By Larry Prusak
One of the defining features of society and the economy at the beginning of the twenty-first century is the plummeting cost of working with information. The IT revolution, which started its public life slowly in the mid-1950s, picked up tremendous steam in the decades that followed. By the end of the century, the cost of accruing and distributing information had fallen to levels that would have been inconceivable a few dozen years earlier.
A computer scientist I know recently took his twelve-year-old son to a baseball game. The boy bought a box of candy that contained a little “prize”—a very small, cheaply made calculator. This boy, who lives with pretty sophisticated machinery, disdainfully tossed the toy into the nearest trash can. His father retrieved it and brought it home to look closely at it. He found that this trivial toy had more computing power than the largest machines built during the Second World War! All that change has happened in my own lifetime. The computing power of the mission control center that got Apollo to the moon in the sixties—a hugely expensive marvel at the time—is utterly insignificant today.
The effect of cheap and seemingly ubiquitous computing on the search for and retrieval of information is apparent to all. Less obvious is the fact that knowledge is not subject to these changes. In fact, one can make the case that knowledge costs have actually increased over the same period. Let’s look at why information and knowledge are so different in this regard.
Some recent research I conducted with some colleagues divided up the actual activities that working with knowledge entails into four discrete activities: searching for knowledge, negotiating with knowledge sources, adapting and adopting new knowledge, and distributing knowledge. All these human activities take time and attention. While technology can play a role in mitigating their costs, knowledge still proves to be an expensive item in any organization’s budget.
Searching for knowledge is probably the most amenable to some sort of technological assist. Virtually everyone uses some sort of search engine, often Google, to try to figure out who knows something they need to learn about and how to contact them. While this isn’t a fail-safe process— the Web includes a lot of self-promotion and bogus information—it is a remarkably efficient way to get started.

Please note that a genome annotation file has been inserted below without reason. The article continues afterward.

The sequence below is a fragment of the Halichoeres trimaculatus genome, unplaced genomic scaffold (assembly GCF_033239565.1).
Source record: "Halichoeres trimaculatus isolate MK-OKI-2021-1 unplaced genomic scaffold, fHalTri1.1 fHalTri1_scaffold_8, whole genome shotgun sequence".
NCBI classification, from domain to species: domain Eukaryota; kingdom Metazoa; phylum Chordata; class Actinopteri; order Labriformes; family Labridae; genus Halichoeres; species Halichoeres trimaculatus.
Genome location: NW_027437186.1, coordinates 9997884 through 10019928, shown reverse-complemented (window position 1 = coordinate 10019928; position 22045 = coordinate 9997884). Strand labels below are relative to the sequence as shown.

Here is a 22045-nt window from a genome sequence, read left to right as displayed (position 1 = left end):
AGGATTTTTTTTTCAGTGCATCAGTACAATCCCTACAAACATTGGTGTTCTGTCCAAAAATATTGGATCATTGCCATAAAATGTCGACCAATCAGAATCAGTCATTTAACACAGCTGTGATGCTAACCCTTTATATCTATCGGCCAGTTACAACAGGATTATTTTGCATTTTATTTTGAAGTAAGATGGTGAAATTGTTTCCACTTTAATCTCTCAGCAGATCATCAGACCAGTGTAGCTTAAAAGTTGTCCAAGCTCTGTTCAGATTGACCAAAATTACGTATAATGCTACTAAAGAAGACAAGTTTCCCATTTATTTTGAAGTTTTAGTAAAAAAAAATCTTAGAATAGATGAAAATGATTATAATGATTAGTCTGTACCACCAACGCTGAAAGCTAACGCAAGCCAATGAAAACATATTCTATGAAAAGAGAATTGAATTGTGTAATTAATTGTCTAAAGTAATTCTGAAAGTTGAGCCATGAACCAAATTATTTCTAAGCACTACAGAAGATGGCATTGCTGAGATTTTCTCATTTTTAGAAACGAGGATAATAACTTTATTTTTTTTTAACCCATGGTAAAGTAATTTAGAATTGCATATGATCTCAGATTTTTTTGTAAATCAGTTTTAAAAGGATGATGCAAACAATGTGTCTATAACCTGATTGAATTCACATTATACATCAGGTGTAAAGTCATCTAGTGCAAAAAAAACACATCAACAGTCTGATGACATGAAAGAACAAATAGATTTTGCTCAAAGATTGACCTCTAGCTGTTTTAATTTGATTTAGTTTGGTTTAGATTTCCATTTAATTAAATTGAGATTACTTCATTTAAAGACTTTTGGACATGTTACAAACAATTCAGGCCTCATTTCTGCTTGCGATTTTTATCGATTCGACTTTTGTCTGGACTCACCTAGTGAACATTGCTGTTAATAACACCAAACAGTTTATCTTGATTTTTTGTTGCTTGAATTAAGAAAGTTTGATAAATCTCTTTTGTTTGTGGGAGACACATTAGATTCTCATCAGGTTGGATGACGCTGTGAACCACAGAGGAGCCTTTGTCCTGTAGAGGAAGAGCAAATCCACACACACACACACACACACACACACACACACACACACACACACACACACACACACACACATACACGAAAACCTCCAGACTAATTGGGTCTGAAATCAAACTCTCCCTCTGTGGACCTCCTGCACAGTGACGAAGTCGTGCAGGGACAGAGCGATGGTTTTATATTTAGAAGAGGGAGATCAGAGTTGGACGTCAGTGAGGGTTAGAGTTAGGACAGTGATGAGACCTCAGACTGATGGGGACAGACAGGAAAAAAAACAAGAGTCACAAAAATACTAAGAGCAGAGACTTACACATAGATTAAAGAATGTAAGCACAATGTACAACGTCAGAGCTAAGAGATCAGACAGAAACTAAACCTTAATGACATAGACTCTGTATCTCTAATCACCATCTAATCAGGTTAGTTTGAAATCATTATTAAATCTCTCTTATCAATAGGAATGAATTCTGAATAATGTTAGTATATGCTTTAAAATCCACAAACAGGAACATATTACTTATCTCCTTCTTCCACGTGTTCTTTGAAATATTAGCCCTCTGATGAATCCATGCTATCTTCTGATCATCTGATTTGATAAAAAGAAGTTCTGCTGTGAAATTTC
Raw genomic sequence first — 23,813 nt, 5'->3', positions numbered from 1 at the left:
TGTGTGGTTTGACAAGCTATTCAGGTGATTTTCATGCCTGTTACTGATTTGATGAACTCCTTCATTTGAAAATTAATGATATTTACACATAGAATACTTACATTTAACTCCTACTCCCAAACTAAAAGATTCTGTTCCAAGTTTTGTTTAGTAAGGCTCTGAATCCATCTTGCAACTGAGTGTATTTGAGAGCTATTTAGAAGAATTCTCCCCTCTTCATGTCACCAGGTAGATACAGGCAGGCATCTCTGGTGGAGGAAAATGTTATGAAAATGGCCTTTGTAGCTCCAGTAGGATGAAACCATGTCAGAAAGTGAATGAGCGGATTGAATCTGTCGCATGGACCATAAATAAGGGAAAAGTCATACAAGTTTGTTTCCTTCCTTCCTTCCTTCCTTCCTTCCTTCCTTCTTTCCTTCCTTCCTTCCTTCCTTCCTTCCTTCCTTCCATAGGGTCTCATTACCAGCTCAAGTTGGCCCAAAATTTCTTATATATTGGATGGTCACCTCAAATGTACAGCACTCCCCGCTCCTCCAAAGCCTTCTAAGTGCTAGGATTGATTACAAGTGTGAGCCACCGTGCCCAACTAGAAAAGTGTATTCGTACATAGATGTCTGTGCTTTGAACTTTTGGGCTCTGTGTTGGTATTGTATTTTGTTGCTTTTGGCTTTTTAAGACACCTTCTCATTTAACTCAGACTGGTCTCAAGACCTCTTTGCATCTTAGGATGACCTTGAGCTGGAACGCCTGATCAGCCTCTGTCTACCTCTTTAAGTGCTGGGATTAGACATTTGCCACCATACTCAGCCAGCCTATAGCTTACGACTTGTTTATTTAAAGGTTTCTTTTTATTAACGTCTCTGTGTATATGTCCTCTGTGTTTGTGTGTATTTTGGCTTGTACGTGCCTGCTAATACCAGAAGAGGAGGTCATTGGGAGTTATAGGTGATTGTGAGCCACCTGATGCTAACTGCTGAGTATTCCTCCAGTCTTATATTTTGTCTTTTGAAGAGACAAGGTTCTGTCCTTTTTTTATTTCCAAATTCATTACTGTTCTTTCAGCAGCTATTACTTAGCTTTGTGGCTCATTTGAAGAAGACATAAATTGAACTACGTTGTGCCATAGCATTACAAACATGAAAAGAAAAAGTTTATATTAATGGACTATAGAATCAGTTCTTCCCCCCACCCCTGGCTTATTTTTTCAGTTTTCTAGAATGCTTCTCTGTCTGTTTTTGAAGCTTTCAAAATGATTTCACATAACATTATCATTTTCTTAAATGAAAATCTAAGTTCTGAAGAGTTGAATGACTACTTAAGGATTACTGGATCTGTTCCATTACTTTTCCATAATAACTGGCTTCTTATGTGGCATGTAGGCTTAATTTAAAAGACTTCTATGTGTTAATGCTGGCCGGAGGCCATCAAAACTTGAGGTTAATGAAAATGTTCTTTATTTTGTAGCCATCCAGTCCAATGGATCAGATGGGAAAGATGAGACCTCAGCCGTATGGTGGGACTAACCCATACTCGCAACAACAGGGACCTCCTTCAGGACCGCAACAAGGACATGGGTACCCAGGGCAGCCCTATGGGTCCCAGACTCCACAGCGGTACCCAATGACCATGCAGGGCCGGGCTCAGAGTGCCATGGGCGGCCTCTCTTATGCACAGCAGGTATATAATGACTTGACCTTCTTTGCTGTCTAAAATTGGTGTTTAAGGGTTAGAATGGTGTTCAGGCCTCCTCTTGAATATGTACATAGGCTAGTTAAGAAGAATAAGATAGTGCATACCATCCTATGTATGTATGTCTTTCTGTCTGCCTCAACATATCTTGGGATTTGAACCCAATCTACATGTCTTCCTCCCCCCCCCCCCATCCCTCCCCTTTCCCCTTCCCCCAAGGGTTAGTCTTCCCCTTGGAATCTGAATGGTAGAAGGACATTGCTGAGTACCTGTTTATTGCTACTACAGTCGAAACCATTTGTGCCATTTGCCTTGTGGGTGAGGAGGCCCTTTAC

But acquiring knowledge—genuinely learning something new—requires the consent and commitment of the person you’re trying to learn from. In contrast to information, which can usually be effectively transmitted in a document or diagram, knowledge comes from explaining, clarifying, questioning, and sometimes actually working together. Getting this kind of attention and commitment often involves some form of negotiation, since even the most generous person’s time and energy are limited. Few experts sit around waiting to share their knowledge with strangers or casual acquaintances.
In reasonably collaborative enterprises— I think NASA is one—this sort of negotiation isn’t too onerous. People want to help each other and share what they know, so the “cost” of acquiring knowledge is relatively low. In many organizations (and many communities and countries), however, there are considerable costs associated with this activity, and many situations in which negotiations fail.
The greatest knowledge cost is in adapting and adopting knowledge to one’s own use. Sometimes this means formally organizing what one learns in writing. Sometimes it means just taking time to reflect on someone else’s thoughts and experiences—thinking about knowledge that is not exactly what you need but can lead you to develop ideas that will be useful. A long, discursive conversation, with all the back-and-forth that defines conversation, can be a mechanism of knowledge exchange. I have seen many participants at NASA APPEL Masters Forums talking, reflecting, and thinking—adapting what they are hearing to their own needs.
Knowledge transfer is not a simple proposition. An enormous amount of information flows through the world every day, but knowledge is local, contextual, and “sticky”—that is, it takes real effort to move it from one place to another. There is no way around this. To really learn a subject, you have to work at it, you have to pay your “knowledge dues.” So while, thanks to advances in technology, almost infinite amounts of information are instantly available, it still takes the same amount of time and work to learn French as it did in the year 1800—or to master physics or philosophy.
The computer on your desk is amazing. So is the Internet. They make a lot of things easier. (I wrote this little article on my computer and e-mailed it to ASK’s managing editor. Twentyfive years ago, I would have had to type it, put it in the mail, and wait for handwritten revisions, which would have required retyping and re-mailing the whole thing.) New technologies put a wealth of information at your fingertips. But don’t mistake that information for knowledge. Information can fly through cyberspace, but knowledge resides in people, practices, and work routines. Information is fast and cheap. Knowledge costs time and effort.